“If there is an expectation that general members of the public should be out there wearing face masks, then face masks should be supplied to frontline workers in healthcare,” Health Workers Union assistant secretary David Eden said.
Mr Andrews said the government would consult with union and industry groups “about whether the advice around face masks in the workplace needs to also be updated”.
Trades Hall representatives and government officials were due to meet on Friday afternoon to seek assurances that frontline workers would be guaranteed access to masks.
Trades Hall secretary Luke Hilakari said: “They need to work out a system, otherwise everyone’s going to rush to the shops and it will all be cleared out.”
Victoria’s policy switch brings the state into line with advice from the World Health Organisation and the US Centres for Disease Control, and follows increasingly urgent calls from local medical experts for masks to be part of the arsenal against COVID-19.
Until now, Victorians had been asked to wear a mask only if they were sick. The new stance is a recommendation, not a requirement, Mr Andrews said. No fines will be given out for non-compliance and the advice does not apply to people under the age of 18, nor in schools.
Mr Andrews said social distancing, hand-washing, and staying home if you are sick remain the cornerstones of infection control but masks – even homemade ones – were useful.
He said that masks would likely be a long-term recommendation in Victoria even after the current peak was flattened.
Chief Health Officer Brett Sutton stressed that wearing a mask “is no substitute for keeping the distance from people, isolating when you are unwell and getting tested”.
“In those settings where you might be in close proximity with others – public transport, taxis, and Uber, shopping for food, shopping for goods, essential goods, visiting your GP – these are really important times to wear a mask,” he said.
The government plans to order 2 million reusable face masks plus 1 million single-use masks, which will be distributed over the coming months – with vulnerable populations getting them first.
Until then Mr Andrews said homemade masks – even scarves – would be acceptable.
All Woolworths staff will be provided with masks but they will not be forced to wear them.
A spokesman for the supermarket chain said masks had been made available to all staff members since April.
“We’ve implemented a wide range of measures to help maintain social distancing in our stores,” he said.
“We will continue to make masks available and pass on the latest government advice to our Victorian team members.”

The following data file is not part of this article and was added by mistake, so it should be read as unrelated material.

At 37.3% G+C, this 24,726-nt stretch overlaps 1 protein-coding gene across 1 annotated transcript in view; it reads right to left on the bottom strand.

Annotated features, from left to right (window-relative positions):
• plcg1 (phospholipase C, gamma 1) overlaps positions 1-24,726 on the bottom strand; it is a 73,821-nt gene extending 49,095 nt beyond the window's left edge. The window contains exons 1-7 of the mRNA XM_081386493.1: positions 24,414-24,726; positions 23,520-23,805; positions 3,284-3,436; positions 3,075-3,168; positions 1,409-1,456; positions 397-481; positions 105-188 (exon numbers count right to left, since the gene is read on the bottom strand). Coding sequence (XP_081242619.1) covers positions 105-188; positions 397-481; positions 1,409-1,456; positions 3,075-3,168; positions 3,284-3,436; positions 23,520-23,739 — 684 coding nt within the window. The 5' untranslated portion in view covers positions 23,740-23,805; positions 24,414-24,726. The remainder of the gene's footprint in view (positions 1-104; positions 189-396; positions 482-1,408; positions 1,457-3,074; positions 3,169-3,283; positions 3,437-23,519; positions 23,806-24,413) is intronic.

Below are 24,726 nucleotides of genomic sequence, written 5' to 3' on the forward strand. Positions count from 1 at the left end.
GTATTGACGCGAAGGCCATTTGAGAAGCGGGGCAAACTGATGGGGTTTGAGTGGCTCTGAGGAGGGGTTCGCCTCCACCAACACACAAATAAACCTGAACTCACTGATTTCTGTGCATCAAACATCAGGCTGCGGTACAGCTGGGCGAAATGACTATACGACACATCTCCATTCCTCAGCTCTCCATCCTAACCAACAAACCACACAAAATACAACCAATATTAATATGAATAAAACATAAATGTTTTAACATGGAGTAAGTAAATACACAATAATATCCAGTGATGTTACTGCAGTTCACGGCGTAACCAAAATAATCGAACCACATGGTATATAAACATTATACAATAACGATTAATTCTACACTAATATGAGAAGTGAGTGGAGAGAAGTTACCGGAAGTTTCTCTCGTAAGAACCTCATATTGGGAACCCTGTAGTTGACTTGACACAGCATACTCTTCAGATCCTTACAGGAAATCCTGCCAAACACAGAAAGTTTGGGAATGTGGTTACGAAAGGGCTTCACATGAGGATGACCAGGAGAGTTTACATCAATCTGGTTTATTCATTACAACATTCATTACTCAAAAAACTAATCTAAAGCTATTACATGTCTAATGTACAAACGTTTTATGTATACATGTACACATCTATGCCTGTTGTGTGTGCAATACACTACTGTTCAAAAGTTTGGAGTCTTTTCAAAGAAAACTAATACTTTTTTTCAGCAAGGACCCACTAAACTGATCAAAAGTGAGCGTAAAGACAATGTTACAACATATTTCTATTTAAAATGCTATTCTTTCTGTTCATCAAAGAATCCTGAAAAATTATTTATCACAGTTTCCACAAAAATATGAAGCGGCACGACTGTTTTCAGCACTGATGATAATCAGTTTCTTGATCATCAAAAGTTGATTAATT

Up until the past few weeks, the evidence that mask-wearing could cut infection rates had been “ambivalent”, Dr Sutton said, which is why the government had not made a recommendation on them up until now.
That began to change with the publication on June 1, of a meta-analysis in medical journal The Lancet showing that masks reduce transmission rates by about two-thirds.
That study led the Australian Medical Association to swing its support strongly behind masks, and Dr Sutton cited that study as one of the reasons for his change of heart.
As the growing scale of Victoria’s infection became clear this week, several experts made increasingly-urgent calls for an official masks policy.
Professor Sutton said that while teachers and students were not expected to wear masks they were free to do so if they wished.
Independent Education Union general secretary Debra James said school leaders had a responsibility to ensure clear hygiene and distancing protocols were in place.
“Schools should actively consider whether there are any situations in which the wearing of a mask is an appropriate additional measure,” she said.
Mark Murphy, principal of Whitefriars College in Donvale, said the boys’ school had a supply of masks on hand if any teachers wanted to wear one.
“We haven’t had any staff who’ve decided to wear them but we’ve got them there for them,” he said.
“We want everyone to feel safe and supported in whatever decision they make.
“If any students choose to wear a mask, we would be supportive of that.”
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Liam is The Age and Sydney Morning Herald’s science reporter
Anna is a breaking and general news reporter at The Age.
Dana is health and industrial relations reporter for The Sydney Morning Herald and The Age.